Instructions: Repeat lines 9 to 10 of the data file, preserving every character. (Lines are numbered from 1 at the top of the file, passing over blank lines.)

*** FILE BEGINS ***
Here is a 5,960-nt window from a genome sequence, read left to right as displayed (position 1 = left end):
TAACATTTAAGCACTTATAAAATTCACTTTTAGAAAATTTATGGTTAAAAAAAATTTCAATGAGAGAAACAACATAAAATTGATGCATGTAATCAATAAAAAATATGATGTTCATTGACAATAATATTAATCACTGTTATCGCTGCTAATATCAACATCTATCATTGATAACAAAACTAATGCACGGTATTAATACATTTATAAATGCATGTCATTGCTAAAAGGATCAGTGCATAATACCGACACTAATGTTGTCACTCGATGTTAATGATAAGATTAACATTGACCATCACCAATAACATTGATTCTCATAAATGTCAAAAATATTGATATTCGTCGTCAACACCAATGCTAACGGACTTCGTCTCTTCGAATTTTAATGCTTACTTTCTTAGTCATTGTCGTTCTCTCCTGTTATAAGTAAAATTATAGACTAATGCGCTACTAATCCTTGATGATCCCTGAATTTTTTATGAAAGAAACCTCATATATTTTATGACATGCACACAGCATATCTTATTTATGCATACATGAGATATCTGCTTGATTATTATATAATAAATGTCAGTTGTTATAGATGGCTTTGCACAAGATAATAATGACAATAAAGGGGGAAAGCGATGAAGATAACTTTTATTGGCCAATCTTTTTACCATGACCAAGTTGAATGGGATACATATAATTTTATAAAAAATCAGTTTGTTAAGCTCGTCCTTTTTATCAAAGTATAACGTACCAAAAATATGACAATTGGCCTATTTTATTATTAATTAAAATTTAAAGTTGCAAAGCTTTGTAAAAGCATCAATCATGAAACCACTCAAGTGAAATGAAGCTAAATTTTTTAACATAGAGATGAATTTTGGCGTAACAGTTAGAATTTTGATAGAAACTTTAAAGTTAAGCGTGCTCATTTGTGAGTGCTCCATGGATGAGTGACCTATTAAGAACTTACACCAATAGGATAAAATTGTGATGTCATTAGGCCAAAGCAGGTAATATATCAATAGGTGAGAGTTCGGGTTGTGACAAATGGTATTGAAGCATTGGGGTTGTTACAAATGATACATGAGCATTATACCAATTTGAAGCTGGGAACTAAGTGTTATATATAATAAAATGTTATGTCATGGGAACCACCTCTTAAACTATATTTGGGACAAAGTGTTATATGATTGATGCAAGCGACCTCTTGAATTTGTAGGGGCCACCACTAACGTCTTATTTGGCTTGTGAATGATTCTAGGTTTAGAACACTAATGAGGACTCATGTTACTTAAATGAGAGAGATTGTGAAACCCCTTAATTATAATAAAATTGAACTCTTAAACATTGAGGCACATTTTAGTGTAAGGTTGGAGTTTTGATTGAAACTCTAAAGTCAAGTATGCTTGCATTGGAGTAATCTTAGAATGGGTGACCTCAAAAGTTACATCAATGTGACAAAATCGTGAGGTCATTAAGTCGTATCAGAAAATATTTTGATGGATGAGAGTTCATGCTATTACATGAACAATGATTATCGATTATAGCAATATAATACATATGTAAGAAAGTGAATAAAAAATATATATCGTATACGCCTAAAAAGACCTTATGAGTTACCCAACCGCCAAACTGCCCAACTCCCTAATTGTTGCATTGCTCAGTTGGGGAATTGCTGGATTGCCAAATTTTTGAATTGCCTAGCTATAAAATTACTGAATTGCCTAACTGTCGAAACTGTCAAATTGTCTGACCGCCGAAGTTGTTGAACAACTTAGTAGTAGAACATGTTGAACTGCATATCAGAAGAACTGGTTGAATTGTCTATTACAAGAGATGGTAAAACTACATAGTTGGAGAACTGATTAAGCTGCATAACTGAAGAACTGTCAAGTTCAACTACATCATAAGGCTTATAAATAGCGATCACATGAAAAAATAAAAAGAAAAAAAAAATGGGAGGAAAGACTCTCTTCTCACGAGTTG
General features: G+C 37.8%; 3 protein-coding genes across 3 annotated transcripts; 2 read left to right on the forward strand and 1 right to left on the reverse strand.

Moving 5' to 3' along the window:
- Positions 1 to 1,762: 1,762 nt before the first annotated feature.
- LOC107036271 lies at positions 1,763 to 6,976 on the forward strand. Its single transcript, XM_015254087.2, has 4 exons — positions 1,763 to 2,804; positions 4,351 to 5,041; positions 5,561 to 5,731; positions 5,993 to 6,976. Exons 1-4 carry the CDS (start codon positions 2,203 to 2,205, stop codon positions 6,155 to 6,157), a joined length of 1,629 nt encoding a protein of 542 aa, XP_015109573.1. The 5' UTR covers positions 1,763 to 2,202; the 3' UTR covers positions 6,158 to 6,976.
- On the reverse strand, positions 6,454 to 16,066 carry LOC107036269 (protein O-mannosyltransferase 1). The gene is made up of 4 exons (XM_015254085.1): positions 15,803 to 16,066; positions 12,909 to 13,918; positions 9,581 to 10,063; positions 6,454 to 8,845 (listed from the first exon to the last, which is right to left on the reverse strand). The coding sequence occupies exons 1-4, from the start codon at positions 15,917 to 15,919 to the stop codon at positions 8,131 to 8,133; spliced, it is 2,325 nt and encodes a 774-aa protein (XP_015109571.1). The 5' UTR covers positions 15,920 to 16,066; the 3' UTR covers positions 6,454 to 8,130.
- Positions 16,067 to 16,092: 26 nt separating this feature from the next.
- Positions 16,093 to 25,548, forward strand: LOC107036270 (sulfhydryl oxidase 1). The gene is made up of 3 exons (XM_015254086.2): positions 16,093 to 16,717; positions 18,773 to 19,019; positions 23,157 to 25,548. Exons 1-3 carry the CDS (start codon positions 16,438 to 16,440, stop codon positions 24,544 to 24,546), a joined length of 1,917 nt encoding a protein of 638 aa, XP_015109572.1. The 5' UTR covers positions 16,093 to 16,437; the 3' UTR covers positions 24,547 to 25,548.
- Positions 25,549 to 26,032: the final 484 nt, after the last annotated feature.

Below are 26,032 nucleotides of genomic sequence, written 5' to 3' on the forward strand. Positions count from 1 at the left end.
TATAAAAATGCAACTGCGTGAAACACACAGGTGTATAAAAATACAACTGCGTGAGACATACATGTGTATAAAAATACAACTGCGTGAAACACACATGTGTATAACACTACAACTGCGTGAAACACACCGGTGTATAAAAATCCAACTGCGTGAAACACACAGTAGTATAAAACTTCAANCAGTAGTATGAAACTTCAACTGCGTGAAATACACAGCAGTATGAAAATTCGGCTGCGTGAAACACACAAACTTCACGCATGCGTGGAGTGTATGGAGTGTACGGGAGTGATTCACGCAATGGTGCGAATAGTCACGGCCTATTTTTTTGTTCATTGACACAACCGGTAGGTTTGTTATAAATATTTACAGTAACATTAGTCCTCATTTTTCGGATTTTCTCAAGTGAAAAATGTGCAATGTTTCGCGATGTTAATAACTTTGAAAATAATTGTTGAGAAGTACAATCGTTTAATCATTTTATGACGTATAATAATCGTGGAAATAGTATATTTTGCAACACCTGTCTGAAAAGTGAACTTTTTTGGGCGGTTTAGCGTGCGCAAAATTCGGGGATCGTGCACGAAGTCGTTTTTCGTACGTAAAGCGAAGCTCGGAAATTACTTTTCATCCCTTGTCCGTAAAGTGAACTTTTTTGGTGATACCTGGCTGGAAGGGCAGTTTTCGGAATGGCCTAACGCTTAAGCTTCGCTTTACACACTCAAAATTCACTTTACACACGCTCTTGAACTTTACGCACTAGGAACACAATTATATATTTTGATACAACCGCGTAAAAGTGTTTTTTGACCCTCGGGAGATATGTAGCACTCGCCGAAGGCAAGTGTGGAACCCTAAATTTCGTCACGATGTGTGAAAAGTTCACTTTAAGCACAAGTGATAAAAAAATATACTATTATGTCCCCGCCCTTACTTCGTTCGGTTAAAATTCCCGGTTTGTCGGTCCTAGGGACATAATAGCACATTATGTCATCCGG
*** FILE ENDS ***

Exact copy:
- Positions 16,093 to 25,548, forward strand: LOC107036270 (sulfhydryl oxidase 1). The gene is made up of 3 exons (XM_015254086.2): positions 16,093 to 16,717; positions 18,773 to 19,019; positions 23,157 to 25,548. Exons 1-3 carry the CDS (start codon positions 16,438 to 16,440, stop codon positions 24,544 to 24,546), a joined length of 1,917 nt encoding a protein of 638 aa, XP_015109572.1. The 5' UTR covers positions 16,093 to 16,437; the 3' UTR covers positions 24,547 to 25,548.
- Positions 25,549 to 26,032: the final 484 nt, after the last annotated feature.